Elisabeth Sharp McKetta is one of those writers who doesn't just love writing; she also wants to help other writers to experience the thrill of pulling stories and ideas out of their souls and shaping them into literature. Dr. McKetta teaches writing workshops, writes books, articles, and poetry, and even offers editing and consulting services. It's a pleasure to have her here with us at the Book Pound today.

Did you always want to be a writer and a teacher? What was your path like that led you to your current career?

I did always want to be a teacher. I have many teachers in my family and from an early age I regularly raided my lawyer father’s office supply room and used the supplies to coerce my younger sister to sit and play “school.” (I was obviously the teacher – but throughout her life my sis always did better in school!) The writer came upon me gradually. As a child growing up in Texas I did read a lot, and I did keep many journals. I also attempted poetry. The only poem I remember was about snow, which I didn’t know a lot about. But the seeds for both writing and teaching were there, and they started shooting up sprouts when I got to college and took an incredible writing workshop with Hope Hale Davis, now deceased. When I met her she was a 95-year old teacher, writer, and former Communist who had outlived four husbands, raised three children, and written for her entire life. I adored her and I looked up to her (I even wrote a post about her for Real Simple online!) I understood from that point on that I wanted my life to be a triangle of roles: writer, teacher, mother.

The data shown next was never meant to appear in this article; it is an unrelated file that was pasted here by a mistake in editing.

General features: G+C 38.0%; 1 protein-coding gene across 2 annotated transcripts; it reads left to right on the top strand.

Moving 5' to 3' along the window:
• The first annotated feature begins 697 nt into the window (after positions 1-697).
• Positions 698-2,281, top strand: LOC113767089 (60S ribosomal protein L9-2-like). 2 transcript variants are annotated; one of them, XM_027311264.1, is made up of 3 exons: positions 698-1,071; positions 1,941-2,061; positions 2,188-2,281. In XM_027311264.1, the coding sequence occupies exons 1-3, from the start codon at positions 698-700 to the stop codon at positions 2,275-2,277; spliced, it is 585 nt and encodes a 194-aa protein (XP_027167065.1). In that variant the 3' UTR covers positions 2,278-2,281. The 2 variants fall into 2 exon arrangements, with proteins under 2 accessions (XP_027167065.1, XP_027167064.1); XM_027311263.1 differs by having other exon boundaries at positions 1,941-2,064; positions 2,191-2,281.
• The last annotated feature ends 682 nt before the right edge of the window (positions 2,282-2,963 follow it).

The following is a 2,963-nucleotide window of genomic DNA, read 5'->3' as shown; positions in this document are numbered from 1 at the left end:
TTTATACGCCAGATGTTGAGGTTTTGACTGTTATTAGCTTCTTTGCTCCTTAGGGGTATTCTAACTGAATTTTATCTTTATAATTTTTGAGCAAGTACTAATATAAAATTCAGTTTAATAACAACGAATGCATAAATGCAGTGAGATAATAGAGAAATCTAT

What do you like most about teaching writing workshops?

I loved being a participant in Hope’s writing workshop, and I remained her student for four years. Part of why I love leading workshops now is that it connects me back to her, a teacher whose life always felt so big and full and worthy of stories. Teaching also connects me back to myself, my earliest and most exuberant attempts at writing. I have taught in many capacities (high school, college, little kids) but teaching writing to adults is my favorite because the adults come to learn voluntarily – they come to me with whole swaths of interesting life experience, and I get to meet them as whole humans, as writers: I might know more about writing, but they likely know more about everything else, and this neat magic happens. There is something undeniably healing about writing, and I feel that my job is to stand by these writers as they midwife out their stories and become bigger, more empathetic, self-trusting, and disciplined people from the experience.

Tell us about The Fairy Tales Mammals Tell. What was your inspiration for this book?